I take down barns and old homes for a living. We re-purpose ALL usable lumber and metal. I’ve been doing this for 2 years now and must say that the land owners (mostly farmers and ranchers) really appreciate the service we provide. These structures are in unusable condition and are a haven for undesired critters, a fire hazard and a tax on the land owner. Every one we’ve removed has had a positive outcome for both parties- the land owners get more usable land and are happy to know that their history is being cherished by furniture maker/owner or home owner. We take great care to research the history of the structure and pass that along with the recycled material. Plenty of photos and scraps of past life are passed on to a new generation. The alternative is bulldozing and demolition. By taking these structures down carefully (board by board, nail by nail), we reduce the waste and re-use the sturdy and beautiful old growth wood.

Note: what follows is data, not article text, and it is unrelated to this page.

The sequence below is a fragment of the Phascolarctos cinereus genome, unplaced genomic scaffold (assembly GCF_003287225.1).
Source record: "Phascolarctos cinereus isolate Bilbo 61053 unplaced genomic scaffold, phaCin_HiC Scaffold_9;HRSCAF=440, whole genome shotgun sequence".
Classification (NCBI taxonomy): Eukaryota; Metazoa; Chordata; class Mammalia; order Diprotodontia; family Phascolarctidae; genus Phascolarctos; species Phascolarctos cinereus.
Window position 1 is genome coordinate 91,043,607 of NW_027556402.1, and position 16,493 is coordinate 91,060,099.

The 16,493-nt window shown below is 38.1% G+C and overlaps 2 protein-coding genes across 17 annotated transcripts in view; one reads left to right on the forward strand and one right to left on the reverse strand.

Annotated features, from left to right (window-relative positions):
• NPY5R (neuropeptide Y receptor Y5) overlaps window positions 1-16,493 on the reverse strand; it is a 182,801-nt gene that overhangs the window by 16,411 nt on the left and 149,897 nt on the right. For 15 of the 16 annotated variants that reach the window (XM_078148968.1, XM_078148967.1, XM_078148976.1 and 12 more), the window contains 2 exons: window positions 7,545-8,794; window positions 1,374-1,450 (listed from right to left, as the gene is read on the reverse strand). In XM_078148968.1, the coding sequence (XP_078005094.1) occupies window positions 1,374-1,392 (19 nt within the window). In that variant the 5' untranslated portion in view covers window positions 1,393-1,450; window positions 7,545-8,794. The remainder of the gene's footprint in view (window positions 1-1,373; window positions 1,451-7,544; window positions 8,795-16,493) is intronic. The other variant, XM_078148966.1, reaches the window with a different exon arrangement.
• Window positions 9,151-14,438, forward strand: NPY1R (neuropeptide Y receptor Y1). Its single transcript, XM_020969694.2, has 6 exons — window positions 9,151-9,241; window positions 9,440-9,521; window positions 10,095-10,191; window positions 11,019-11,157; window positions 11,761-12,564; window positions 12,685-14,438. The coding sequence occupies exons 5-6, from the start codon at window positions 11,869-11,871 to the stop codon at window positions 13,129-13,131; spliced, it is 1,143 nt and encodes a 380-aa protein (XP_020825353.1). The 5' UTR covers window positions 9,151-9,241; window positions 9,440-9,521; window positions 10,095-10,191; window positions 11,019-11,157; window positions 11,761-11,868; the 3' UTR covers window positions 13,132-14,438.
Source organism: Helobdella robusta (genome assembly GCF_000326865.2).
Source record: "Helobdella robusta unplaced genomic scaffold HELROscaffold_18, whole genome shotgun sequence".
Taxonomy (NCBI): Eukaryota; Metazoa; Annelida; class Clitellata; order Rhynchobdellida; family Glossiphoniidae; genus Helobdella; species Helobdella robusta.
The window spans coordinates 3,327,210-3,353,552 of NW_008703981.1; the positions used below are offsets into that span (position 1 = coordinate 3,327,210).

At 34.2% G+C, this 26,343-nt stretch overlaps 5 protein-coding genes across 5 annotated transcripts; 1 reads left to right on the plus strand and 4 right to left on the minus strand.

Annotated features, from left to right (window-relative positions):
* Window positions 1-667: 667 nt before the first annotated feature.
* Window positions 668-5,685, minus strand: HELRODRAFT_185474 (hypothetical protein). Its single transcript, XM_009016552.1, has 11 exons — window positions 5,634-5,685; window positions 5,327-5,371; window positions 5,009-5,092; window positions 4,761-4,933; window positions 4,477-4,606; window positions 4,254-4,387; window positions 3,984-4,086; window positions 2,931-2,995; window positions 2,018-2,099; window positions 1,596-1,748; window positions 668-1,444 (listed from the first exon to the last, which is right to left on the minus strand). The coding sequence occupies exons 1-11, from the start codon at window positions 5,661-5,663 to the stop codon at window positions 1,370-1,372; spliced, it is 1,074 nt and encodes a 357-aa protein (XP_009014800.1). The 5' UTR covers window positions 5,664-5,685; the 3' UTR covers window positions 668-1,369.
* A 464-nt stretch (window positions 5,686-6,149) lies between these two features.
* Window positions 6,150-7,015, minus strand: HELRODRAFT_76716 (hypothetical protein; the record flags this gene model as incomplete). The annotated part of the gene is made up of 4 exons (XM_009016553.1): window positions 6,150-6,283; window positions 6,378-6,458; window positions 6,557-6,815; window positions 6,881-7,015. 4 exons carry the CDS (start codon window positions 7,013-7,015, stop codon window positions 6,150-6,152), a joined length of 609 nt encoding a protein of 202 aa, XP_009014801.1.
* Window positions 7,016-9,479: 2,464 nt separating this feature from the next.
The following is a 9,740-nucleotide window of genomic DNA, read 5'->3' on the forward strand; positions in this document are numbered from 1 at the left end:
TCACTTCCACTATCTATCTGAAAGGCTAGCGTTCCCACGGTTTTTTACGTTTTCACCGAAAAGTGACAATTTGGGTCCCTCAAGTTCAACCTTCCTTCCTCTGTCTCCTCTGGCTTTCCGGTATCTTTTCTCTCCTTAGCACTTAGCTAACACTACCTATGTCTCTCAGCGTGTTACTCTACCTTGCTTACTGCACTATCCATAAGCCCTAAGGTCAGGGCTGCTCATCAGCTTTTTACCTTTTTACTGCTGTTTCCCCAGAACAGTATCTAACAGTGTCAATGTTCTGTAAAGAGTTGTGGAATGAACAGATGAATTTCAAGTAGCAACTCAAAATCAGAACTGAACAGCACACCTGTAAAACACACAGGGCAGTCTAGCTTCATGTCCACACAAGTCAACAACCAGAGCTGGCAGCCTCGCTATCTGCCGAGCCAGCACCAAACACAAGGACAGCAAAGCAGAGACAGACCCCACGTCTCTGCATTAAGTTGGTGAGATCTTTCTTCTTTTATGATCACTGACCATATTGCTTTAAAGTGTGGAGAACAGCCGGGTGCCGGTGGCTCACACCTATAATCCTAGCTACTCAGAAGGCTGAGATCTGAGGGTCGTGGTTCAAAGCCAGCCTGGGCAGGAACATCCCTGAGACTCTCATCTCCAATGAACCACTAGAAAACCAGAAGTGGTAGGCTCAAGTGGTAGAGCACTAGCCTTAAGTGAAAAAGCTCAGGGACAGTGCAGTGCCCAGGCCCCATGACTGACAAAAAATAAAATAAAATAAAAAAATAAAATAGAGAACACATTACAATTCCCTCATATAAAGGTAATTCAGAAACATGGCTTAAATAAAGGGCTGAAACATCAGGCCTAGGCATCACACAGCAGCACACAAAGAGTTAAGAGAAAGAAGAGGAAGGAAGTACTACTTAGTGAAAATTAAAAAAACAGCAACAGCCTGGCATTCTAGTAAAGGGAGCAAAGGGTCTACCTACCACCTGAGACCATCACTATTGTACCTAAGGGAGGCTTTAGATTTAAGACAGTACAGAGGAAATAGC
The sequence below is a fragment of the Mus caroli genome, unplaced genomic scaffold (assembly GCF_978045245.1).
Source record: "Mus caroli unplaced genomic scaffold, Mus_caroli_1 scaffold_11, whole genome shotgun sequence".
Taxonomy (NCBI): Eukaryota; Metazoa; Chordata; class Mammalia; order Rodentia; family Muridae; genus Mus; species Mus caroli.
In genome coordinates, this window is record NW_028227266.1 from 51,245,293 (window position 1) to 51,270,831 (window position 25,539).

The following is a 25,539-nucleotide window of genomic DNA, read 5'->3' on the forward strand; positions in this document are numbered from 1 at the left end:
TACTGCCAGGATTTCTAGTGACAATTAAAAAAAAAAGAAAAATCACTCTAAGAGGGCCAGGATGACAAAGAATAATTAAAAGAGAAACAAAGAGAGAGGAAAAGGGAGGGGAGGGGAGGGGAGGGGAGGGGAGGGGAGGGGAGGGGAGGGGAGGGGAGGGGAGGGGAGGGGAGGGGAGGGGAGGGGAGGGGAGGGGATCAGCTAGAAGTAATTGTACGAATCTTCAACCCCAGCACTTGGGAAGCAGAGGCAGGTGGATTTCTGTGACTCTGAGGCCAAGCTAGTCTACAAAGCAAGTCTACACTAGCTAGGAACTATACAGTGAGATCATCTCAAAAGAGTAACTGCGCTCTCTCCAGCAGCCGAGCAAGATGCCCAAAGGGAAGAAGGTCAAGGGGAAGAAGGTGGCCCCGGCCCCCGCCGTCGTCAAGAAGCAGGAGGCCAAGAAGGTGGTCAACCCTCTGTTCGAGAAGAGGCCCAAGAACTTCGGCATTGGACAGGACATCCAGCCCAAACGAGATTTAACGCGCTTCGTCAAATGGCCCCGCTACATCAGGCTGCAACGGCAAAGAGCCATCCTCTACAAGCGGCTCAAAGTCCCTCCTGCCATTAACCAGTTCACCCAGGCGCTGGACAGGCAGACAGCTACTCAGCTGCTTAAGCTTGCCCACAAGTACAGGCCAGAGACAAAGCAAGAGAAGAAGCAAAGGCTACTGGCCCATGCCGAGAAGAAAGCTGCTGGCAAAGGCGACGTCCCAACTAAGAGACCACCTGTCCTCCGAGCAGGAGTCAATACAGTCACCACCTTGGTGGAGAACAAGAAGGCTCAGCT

• Marc F says:

      I just purchased a home in Millington NJ. The home was built in 1915 and it has a old garage that is falling apart. Each wall is leaning in a different direction. I am trying to find a service like yours near me that will do a tear down and salvage the materials. Any insight would be appreciated!

    • mariane hansen says:

      we have a old farm house in Nebraska, that we are looking for someone to sell the interior woodwork & doors too. Can you be of any help.

      • Nelson Brann says:

        did you ever find buyers for your project?

        • MARK WIEDERGREEN says: